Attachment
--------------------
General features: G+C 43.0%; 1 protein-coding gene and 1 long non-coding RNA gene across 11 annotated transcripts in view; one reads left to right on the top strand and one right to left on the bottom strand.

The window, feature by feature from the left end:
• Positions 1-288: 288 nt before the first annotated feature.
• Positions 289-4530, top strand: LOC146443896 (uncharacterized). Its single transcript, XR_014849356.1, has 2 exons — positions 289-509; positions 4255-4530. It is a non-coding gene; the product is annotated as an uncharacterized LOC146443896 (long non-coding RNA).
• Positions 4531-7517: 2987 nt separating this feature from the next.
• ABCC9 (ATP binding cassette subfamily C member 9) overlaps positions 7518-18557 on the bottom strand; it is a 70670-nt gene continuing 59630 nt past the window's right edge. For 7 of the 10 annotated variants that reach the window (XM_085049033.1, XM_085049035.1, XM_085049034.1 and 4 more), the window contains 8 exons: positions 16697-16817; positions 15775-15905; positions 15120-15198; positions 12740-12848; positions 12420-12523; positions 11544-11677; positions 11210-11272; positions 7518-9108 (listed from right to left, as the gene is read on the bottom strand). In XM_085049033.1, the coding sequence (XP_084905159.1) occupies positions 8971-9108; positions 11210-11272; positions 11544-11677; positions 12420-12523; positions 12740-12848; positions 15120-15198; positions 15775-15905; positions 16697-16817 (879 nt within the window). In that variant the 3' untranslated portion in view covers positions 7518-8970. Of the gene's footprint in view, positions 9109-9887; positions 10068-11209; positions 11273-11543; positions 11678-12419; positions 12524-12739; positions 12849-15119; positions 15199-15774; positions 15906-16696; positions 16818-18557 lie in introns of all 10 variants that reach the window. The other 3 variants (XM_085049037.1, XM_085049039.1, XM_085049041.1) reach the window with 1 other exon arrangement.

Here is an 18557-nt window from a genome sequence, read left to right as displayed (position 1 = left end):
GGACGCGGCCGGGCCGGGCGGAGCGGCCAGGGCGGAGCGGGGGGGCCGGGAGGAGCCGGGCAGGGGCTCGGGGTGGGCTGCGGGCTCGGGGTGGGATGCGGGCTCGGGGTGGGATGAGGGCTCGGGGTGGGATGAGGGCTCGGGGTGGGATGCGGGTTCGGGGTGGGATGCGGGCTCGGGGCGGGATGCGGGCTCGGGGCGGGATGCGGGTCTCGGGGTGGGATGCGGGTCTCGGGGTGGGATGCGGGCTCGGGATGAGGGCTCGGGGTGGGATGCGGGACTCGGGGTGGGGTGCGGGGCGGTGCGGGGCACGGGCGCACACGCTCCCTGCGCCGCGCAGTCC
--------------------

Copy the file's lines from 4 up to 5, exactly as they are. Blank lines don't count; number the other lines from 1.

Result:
• Positions 289-4530, top strand: LOC146443896 (uncharacterized). Its single transcript, XR_014849356.1, has 2 exons — positions 289-509; positions 4255-4530. It is a non-coding gene; the product is annotated as an uncharacterized LOC146443896 (long non-coding RNA).
• Positions 4531-7517: 2987 nt separating this feature from the next.